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Re: How to Test a CRT Monitor?
« Reply #4 on: February 13, 2011, 07:38:41 pm »
 ;D
Not a technician . . . . just a DIY'er.

lilshawn

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Re: How to Test a CRT Monitor?
« Reply #5 on: February 14, 2011, 01:43:08 am »
ya, i don't get pics on my cellphone...so your post of only a smiley kinda confused me  :lol

NT2701  (NT-27ER) -  is an EGA (medium) resolution monitor.

the 27ER is an early chassis that was replaced with the 2701

kinda like the u2000/k7400

this is not a tri-mode then.
« Last Edit: February 14, 2011, 01:51:02 am by lilshawn »

Brian B

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Re: How to Test a CRT Monitor?
« Reply #6 on: February 14, 2011, 03:41:36 am »
Ok, thanks--I knew you guys could figure it out.  So what resolutions can I run the monitor at?  I was planning on getting an ArcadeVGA card.  How would I set it up?

So I don't need the transformer, correct?  Do I just cut the plug off the end of the green/white/black wire (out of the monitor) and connect to the bottom box where the AC interface is?

How do I check the picture (and interface with that tiny RGB plug)...or are you still suggesting that there is another connector somewhere else?

Also, assuming it works well enough...is it cost effective to upgrade the chassis to allow for higher resolutions or is the tube itself somehow limited?

Thanks again for everyone's patience and help!

Brian
« Last Edit: February 14, 2011, 03:44:25 am by Brian B »

lilshawn

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Re: How to Test a CRT Monitor?
« Reply #7 on: February 14, 2011, 04:30:53 pm »
Quote
Ok, thanks--I knew you guys could figure it out.  So what resolutions can I run the monitor at?  I was planning on getting an ArcadeVGA card.  How would I set it up?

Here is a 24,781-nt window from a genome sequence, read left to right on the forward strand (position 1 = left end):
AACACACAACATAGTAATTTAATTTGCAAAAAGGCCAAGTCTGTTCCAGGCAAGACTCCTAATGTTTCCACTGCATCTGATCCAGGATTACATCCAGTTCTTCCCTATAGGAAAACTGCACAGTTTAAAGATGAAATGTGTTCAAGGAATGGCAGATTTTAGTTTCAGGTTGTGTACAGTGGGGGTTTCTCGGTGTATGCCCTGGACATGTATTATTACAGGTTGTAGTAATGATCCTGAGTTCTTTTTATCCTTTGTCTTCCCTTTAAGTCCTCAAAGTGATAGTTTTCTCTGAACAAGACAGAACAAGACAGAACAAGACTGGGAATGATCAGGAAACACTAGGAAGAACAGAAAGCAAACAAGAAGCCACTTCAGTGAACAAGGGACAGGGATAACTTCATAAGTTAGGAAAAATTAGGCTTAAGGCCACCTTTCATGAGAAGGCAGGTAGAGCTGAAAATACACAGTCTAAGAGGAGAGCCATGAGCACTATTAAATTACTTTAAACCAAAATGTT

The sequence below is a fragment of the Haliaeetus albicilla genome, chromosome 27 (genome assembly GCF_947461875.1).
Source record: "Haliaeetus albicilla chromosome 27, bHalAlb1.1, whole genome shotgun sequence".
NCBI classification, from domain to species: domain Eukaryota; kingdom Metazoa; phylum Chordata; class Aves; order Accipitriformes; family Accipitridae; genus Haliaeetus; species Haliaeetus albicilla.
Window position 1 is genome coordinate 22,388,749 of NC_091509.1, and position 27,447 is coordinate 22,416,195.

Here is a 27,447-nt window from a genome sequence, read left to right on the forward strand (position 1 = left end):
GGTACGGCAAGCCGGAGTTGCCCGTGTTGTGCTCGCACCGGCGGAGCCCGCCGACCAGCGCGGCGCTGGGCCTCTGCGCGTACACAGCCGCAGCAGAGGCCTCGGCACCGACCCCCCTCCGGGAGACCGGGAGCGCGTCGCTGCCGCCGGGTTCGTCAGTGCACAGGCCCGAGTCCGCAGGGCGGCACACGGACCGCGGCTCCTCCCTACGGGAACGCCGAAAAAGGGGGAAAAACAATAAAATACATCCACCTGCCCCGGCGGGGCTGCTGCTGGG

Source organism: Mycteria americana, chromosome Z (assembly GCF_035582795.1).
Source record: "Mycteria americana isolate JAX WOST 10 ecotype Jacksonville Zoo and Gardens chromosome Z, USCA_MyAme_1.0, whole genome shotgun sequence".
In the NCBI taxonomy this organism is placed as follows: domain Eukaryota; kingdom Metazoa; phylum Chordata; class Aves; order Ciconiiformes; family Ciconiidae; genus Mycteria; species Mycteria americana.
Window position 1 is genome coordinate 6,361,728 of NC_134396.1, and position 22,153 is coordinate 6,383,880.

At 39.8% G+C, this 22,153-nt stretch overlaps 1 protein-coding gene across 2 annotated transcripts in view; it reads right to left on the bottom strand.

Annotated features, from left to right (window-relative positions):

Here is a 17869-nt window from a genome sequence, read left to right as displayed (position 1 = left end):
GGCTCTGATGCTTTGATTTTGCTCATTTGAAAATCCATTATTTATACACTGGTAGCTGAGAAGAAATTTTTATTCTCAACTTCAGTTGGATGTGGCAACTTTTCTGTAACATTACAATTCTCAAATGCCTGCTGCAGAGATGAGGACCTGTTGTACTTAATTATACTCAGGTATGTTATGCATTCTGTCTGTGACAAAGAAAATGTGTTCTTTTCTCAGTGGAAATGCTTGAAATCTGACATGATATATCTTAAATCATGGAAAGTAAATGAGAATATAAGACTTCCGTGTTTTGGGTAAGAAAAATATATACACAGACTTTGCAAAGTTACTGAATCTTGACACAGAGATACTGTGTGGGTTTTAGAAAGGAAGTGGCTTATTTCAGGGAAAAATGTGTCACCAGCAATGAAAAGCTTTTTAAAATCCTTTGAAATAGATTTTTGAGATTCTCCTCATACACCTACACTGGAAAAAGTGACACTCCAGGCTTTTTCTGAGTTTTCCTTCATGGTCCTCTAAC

that is one possibility. another is using the software program called soft15k... it will force your card to display lower resolutions so you can patch directly to the monitor. the arcade VGA is a card that has been modified to pretty much do the same thing... so 6 to one half dozen to another.

Quote
So I don't need the transformer, correct?  Do I just cut the plug off the end of the green/white/black wire (out of the monitor) and connect to the bottom box where the AC interface is?

i personally would place a power bar/ surge suppressor in the bottom of the cabinet... you can never be too careful with surges. monitors are particularly temperamental when it comes to power. but yes, if you like you can wire it directly.

Quote
Also, assuming it works well enough...is it cost effective to upgrade the chassis to allow for higher resolutions or is the tube itself somehow limited?

yes, and no. the problem is that that even though the 2700 chassis and the 500dx chassis use the identical tube, the yokes are different. the yoke is the coils of wire up on the tube that deflect the beam of electrons across the screen. the yoke is designed to run at 25khz. if you try to run it at VGA (which is 31khz) the yoke can't handle it. it will burn up. there is ways around it, such as replacing the yoke, but for what all the stuff would cost, you might as well buy another monitor.

Quote
How do I check the picture (and interface with that tiny RGB plug)...or are you still suggesting that there is another connector somewhere else?

there is a connector on the neck board that will accept a plug... the picture you took earlier with the yellow wires... the other end of that is probably attached to the plug... the photo with the yellow wires does not look like the plug that is supposed to be on the neck card, so it should still be attached. IE: you should have 3 sets of wire bundles going to the neck card, as well as a thicker red and a thicker white wire, and 2 smaller black wires for ground. one of those bundles is going to be your video wires.